Of the many political and military conflicts in the northern hemisphere since 1918, many have been caused and most have been exacerbated by the poor political geography employed to create a plethora of new states, carved from the remnants of great land empires. The land empires in question are the Russian, Ottoman, German and Austrian.
Whilst the proximate cause of the Second World War was unbridled fascist aggression, a crucial underlying cause was countless disagreements over borders between new states. Whilst German fascist aggression remains the underlying reason for the world war, it is advisable to remember that during much of the 1930s every central and eastern European state with the exception of Czechoslovakia was ruled either by a right wing government or in the cases of Latvia, Lithuania, Austria and Hungary, by a far right wing government. There were few angels in the disputes which arose during Europe’s darkest decade.
Looking to the Ottoman Empire, without defending its many crimes against ethnic and religious minorities, one can see that in its Arab provinces at least, Ottoman vilayets (administrative units/provinces) tended to align much more closely to religious and tribal loyalties than did the states invented in the Middle East through the Anglo-French mandate system established in the Sykes-Picot agreement. Take for examples the three Ottoman administrative divisions that comprised what become the state of Iraq. Rather than a single unit made up of different sectarian groups that have caused huge problems for every successive Iraqi government, there were clear divisions. The vilayet of Basra encompassed a large Shi’a population, the vilayet of Baghdad included the historically cosmopolitan region around the one time capital of the Arab Caliphate, whilst in the north the vilayet of Mosul had a predominantly agrarian Sunni population. Smash these provinces together into a unitary state and endless problems start. In light of recent Iraqi history this mistake of history speaks for itself.
Turning to Russia, the system of Tsarist gubernias far better corresponded to the nature of local identities and ethnography than did the Soviet republics which replaced them. The place where this error of geography has had the most dire consequences is in the territory of the former Ukrainian Soviet Socialist Republic which grouped together former Tsarist gubernias in a haphazard way which after the dismemberment of the Soviet Union, fostered deep political divides within the country, producing ethno-linguistic tensions, increased latent religious tensions and since 2014 bloody civil war.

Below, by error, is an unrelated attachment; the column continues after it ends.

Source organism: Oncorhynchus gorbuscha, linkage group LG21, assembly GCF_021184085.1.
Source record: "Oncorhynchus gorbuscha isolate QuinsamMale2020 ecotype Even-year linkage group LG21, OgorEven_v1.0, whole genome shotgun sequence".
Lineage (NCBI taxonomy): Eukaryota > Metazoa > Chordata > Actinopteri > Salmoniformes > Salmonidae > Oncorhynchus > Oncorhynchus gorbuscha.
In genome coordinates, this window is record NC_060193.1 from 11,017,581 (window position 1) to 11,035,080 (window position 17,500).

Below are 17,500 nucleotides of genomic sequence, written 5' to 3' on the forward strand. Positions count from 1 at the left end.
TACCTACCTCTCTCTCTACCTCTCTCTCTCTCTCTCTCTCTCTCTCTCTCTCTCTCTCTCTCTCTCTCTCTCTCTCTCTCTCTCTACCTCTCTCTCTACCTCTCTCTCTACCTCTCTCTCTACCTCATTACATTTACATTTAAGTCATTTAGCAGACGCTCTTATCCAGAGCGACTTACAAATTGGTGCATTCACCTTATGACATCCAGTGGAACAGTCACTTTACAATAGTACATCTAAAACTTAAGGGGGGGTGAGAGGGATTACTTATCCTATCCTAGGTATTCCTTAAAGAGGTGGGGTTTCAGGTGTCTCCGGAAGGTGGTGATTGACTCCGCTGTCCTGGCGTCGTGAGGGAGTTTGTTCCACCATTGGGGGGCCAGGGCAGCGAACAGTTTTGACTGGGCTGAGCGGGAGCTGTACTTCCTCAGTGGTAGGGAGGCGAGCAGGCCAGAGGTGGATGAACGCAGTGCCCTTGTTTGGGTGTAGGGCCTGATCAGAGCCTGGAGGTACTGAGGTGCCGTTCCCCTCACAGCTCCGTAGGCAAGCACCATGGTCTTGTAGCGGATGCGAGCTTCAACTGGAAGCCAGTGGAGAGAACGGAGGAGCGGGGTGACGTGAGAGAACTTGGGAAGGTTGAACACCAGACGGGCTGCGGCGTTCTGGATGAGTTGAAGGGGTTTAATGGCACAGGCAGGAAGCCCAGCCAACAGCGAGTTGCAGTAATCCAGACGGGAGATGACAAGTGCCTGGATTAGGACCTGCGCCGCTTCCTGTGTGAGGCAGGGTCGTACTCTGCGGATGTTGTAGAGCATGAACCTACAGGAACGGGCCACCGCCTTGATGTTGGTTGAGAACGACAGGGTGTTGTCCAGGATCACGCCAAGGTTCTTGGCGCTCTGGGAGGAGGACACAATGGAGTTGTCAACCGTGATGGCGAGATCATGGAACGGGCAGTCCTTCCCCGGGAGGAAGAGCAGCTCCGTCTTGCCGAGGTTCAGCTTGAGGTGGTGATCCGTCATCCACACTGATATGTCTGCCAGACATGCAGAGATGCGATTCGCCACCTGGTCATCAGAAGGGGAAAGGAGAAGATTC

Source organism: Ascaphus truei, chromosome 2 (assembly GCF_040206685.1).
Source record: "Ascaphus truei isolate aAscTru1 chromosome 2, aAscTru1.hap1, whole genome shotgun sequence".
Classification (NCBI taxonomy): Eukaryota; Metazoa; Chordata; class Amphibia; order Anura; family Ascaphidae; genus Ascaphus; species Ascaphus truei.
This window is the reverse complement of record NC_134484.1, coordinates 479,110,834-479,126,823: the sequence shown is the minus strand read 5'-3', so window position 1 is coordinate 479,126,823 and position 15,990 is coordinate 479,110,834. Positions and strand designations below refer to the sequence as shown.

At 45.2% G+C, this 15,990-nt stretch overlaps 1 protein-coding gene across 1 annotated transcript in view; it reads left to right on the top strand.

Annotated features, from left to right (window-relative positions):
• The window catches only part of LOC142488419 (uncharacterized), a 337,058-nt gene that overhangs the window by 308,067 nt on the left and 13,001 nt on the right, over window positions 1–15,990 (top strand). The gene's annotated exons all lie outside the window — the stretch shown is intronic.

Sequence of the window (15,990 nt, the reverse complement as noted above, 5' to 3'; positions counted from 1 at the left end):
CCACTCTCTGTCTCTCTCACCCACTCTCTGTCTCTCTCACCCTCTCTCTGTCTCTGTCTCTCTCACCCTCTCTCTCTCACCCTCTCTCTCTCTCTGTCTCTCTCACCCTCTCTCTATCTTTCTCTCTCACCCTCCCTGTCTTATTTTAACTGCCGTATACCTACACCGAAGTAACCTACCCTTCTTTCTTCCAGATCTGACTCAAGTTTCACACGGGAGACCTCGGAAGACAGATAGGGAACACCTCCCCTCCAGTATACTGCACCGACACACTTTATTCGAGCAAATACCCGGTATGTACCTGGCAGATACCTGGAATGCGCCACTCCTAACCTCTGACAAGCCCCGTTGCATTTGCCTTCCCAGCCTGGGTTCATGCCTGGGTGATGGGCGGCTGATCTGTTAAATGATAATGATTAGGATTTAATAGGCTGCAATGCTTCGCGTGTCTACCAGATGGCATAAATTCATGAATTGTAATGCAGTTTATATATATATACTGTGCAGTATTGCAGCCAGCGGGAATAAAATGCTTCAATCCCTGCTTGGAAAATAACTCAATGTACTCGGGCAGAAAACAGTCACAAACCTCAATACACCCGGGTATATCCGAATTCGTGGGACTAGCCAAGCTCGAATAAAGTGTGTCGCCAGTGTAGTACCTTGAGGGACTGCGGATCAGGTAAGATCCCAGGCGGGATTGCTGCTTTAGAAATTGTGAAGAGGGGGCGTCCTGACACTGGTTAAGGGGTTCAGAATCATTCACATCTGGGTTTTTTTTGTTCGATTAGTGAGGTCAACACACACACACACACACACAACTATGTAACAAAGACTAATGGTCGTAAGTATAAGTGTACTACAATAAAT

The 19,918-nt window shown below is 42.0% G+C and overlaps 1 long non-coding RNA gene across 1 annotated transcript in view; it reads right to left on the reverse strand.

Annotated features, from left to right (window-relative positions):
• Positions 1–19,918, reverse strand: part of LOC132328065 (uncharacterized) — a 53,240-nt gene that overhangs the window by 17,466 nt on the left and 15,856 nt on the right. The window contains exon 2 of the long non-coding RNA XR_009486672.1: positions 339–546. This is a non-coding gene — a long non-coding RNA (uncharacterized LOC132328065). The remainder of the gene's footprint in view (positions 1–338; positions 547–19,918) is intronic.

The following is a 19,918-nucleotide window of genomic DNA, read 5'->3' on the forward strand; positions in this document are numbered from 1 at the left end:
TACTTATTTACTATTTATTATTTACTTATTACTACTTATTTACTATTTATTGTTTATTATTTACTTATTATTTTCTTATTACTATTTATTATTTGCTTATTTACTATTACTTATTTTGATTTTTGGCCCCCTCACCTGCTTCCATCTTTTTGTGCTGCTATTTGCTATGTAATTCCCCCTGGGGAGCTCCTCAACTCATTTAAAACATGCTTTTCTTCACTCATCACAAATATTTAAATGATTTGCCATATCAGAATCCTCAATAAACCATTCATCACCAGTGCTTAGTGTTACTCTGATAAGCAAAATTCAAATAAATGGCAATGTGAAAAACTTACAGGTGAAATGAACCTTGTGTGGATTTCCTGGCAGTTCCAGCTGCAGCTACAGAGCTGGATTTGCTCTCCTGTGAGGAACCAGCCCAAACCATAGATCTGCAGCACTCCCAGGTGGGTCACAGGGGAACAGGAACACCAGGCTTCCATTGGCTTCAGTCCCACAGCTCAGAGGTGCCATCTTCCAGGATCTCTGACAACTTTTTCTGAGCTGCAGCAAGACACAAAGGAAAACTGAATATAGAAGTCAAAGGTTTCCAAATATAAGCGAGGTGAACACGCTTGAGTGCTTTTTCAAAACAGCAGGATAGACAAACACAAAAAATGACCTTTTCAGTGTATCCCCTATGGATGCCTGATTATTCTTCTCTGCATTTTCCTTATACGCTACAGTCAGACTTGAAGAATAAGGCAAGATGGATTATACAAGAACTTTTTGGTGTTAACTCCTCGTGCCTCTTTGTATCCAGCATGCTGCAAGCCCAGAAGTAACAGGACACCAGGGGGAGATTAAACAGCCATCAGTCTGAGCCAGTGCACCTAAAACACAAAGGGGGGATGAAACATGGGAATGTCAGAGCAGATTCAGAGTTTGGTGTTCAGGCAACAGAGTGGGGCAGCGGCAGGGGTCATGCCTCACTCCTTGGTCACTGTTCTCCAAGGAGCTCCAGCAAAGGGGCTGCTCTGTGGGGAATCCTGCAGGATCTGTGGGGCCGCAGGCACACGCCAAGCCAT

History has shown that no borders are sacred and no governing unit is sacred. If this is so for the crumbled political units of the past, why are some so naïve to think current political units are sacred? No political unit has an inherent right to exist. People and cultures have an inherent right to exist, and sovereign states have the right not to be invaded by an external power unless this is done for legally defined reasons which ultimate derive from the concept of self-defence.
Because the problems created in the aftermath of the First World War still haunt the world today, the only viable solution is national self-determination and the most sincere method of establishing this is by allowing for referenda for a population inclined to political change.
Most states as well as organisations like the UN in theory favour national self-determination. But the hypocritical devil lies in the details. All nations are theoretically equal but to employ the Orwellian adage, some are more equal than others. If a group of people are held captive in a crumbling state which certain powerful countries support, their right to national self-determination is frowned on. If however a people are attempting to secede from a state that is considered a foe or disagreeable to the Great Powers, the right to self-determination will be applauded and often aided.
This is why NATO supports the independence of a deeply divided Kosovo yet spat on the self-determination of Crimea, which voted in overwhelming numbers to return their sovereignty to their historic country.
So long as these sort of double standards are applied, people throughout the world will be denied the rights the UN has granted them. It’s a sad state of affairs that it is often the most vulnerable people who get kicked in political football matches.
The statements, views and opinions expressed in this column are solely those of the author and do not necessarily represent those of The Duran.